ohn Carlisle was a U.S. representative, speaker of the house, senator, and
secretary of the treasury. He was born in Campbell (now Kenton) County,
Kentucky, to Mary Reynold Carlisle and Lilbon Hardin Carlisle, farmers. He
attended local academies, then worked as a schoolteacher before studying law
under John White Stevenson, a prominent attorney. In 1857, Carlisle married Mary
Jane Goodson; they had two sons who survived to adulthood. In 1858, he passed
the state bar and joined the law firm of Judge William Kinkead in Covington,
Kentucky. Over the next two years, he won consecutive terms in the lower house
of the state legislature (1859-1861).
Carlisle supported sectional compromise to keep the slave states from seceding
in the winter of 1860-1861. After the Civil War began, he voted for the Kentucky
legislature's proclamation of neutrality, and did not join either side's
military. Since the majority of his constituents favored the Union cause, he
lost a reelection bid in September 1861. He aligned himself with the Peace
Democrats, who sought a negotiated settlement and restoration of the Union
status quo antebellum (i.e., with slavery intact). In 1866 and again in 1869,
Carlisle was elected to the state senate, where he spoke out against Radical
Reconstruction. In 1871, he was elected Kentucky's lieutenant governor, allowing
him to gain parliamentary experience while presiding over the state senate.
In 1876, Carlisle won election to the first of seven consecutive terms in the
U.S. House of Representatives (1876-1890). He lobbied unsuccessfully for the
repeal of the Specie Resumption Act of 1875, which was scheduled to return the
U.S. to the gold standard in January 1879. He took a moderate bimetallist
position, endorsing the use of silver as well as gold, but opposing the
inflationist policy of the unlimited coinage of silver (free silver). When the
Democrats won control of the House in 1878, Carlisle's outspoken support of the
Democratic attempt to roll back the civil rights legislation of Reconstruction
earned him respect among his partisan colleagues, although Republican president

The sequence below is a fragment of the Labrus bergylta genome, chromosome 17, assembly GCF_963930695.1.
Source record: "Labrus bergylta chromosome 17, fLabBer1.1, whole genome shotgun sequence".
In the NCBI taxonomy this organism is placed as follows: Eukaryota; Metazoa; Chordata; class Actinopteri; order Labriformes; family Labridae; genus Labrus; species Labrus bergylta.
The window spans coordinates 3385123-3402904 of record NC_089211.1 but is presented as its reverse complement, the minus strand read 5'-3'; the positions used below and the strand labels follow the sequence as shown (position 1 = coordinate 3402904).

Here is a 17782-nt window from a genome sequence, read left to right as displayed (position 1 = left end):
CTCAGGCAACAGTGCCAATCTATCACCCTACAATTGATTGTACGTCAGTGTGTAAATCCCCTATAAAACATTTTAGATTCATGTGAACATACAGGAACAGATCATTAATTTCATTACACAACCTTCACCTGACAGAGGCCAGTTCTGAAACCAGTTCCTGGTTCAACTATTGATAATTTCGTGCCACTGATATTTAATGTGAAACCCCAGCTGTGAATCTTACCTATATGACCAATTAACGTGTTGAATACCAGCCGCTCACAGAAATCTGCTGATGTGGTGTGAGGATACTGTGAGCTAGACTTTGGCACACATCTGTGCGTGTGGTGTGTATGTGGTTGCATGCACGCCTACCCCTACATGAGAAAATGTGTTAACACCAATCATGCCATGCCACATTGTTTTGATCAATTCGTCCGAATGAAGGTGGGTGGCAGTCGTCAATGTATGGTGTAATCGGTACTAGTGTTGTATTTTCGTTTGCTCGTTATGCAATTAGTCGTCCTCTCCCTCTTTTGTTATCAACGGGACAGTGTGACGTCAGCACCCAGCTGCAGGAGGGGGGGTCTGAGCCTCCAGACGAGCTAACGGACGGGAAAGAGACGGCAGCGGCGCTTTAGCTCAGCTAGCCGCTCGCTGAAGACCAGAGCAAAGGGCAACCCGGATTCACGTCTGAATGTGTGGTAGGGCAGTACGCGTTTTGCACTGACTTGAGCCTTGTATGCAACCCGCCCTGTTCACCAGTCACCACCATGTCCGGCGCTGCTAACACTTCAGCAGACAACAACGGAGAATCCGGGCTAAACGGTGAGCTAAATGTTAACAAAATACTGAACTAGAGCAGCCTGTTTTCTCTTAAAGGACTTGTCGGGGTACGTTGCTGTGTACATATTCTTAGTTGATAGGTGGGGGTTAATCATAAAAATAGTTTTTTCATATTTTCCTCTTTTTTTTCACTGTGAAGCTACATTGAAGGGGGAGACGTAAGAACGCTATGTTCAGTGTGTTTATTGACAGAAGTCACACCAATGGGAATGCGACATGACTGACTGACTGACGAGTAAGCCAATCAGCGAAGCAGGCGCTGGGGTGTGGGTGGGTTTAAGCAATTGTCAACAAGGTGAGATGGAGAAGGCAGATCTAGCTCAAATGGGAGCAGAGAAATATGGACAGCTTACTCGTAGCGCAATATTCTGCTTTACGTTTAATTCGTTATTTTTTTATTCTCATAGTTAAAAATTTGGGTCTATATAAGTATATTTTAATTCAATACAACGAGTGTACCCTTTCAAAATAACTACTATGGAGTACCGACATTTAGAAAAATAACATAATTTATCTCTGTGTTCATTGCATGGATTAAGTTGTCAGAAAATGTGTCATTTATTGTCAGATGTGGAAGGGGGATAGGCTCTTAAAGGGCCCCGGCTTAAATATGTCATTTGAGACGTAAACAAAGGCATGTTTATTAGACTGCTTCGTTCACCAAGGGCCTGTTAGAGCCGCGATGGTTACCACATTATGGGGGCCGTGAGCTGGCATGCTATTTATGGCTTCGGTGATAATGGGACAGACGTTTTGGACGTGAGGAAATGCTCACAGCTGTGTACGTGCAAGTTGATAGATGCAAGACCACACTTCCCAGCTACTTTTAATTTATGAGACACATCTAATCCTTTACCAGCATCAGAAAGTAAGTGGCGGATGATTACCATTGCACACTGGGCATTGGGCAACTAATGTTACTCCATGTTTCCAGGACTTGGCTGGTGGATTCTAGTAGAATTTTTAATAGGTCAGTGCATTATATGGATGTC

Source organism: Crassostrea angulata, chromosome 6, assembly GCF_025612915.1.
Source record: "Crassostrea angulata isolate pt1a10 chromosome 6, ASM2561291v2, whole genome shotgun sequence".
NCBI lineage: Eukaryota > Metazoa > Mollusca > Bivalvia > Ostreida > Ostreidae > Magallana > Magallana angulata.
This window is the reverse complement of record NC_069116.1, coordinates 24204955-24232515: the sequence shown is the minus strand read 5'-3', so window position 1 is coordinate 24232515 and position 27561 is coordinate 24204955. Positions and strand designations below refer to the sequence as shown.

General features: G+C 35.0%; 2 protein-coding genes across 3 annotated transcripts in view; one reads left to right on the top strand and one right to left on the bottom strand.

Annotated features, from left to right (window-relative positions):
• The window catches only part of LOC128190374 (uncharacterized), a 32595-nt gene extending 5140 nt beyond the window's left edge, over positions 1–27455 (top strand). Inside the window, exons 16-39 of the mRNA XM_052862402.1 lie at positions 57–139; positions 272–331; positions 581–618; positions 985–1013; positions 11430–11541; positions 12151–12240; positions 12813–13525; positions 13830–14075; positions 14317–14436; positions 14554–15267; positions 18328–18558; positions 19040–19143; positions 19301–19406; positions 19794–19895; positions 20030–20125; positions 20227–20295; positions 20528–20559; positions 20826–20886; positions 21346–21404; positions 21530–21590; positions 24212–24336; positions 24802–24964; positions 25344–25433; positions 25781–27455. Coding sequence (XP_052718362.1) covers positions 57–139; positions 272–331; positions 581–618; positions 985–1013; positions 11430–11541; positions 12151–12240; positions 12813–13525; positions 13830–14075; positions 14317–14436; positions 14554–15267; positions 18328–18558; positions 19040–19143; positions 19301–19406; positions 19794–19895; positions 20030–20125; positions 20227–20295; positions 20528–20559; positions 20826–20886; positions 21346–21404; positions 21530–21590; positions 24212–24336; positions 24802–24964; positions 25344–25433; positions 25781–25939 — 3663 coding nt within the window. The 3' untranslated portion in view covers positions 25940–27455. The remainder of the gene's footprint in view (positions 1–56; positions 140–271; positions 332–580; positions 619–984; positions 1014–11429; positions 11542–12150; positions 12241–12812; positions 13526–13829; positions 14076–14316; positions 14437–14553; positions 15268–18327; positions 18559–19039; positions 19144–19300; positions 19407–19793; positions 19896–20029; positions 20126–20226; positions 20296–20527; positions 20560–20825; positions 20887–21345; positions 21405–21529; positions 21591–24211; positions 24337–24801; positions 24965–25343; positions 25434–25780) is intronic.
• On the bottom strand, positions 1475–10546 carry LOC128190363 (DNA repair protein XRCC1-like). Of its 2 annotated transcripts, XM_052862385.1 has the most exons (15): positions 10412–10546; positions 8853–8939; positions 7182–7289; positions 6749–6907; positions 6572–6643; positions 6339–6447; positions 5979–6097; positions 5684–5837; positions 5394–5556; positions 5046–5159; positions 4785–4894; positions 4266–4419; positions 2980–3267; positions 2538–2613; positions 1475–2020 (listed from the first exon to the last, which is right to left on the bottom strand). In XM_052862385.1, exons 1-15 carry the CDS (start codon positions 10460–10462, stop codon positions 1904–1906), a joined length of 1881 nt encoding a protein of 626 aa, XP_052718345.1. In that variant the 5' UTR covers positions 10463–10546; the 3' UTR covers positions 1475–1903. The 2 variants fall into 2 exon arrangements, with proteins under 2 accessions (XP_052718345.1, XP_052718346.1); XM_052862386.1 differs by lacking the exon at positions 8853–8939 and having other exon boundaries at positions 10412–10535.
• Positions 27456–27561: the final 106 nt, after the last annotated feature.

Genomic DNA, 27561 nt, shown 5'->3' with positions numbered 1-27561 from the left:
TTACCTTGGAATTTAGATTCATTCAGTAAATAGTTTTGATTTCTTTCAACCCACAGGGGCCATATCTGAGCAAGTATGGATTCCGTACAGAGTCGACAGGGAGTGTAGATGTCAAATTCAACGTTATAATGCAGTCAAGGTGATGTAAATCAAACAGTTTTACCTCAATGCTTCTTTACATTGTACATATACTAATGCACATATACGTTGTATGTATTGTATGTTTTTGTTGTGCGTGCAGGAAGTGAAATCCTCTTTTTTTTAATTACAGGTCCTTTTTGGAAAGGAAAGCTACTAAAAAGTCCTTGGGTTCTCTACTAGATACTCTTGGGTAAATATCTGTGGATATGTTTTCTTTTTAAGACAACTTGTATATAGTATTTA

Rutherford B. Hayes vetoed the bills.
As a member of the powerful House Ways and Means Committee, Carlisle pushed for
tariff reduction, arguing that high tariffs helped only special business
interests to the detriment of farmers, workers, and consumers. During the
acrimonious debate in Congress which resulted in passage of the Mongrel Tariff
of 1883 (so named because it was a compromise which did not satisfy either
side), Carlisle emerged as a leader of the low-tariff/free trade Democrats. In
December 1883, he won the House speakership over trade-protectionist and former
speaker Samuel J. Randall of Pennsylvania, and was reelected in 1885 and 1887.
In 1884, Carlisle was Kentucky's favorite-son candidate for president, but lost
the nomination to Grover Cleveland of New York. After President Cleveland
appealed for lower tariffs in his annual message of December 1887, Speaker
Carlisle redoubled his efforts to pass the reform. The result was the Mills Bill
of 1888, which failed in the Republican-controlled Senate. When the Republican
won the White House and both houses of Congress in the 1888 elections, tariff
reformers were in the minority on Capitol Hill.
As minority leader, Carlisle vigorously opposed the rules imposed by the new,
Republican speaker of the house, Thomas B. Reed of Maine, which enhanced the
speaker's authority to halt dilatory practices. The timing of his election to
the U.S. Senate in May 1890 to fill a seat vacated by the death of Senator James
Beck, allowed Carlisle to vote against the protectionist McKinley Tariff in both
houses (the bill passed both). He also voted against Lodge Federal Elections
Bill and the expansion of veterans' pensions.
When Cleveland was reelected in 1892, he appointed Carlisle as treasury
secretary. The slowing economy of 1892, under the watch of President Benjamin
Harrison, grew into a full-fledged depression shortly after the Cleveland
administration took office. Carlisle and Cleveland lobbied for Congress to
repeal the Sherman Silver Purchase Act of 1890 during a special session in 1893.
It passed, but the debate further divided the hard money (gold standard) and
soft money (free silver) wings of the Democratic party. The Treasury Departments
sale of bonds to J. P. Morgan's banking syndicate provoked heated criticism.
When the Democrats nominated free-silver champion William Jennings Bryan of
Nebraska for president in 1896, Carlisle backed the ticket of the remnant Gold
At the close of the second Cleveland administration in March 1897, Carlisle
largely retired from public life and practiced law in New York City, where he
died in 1910.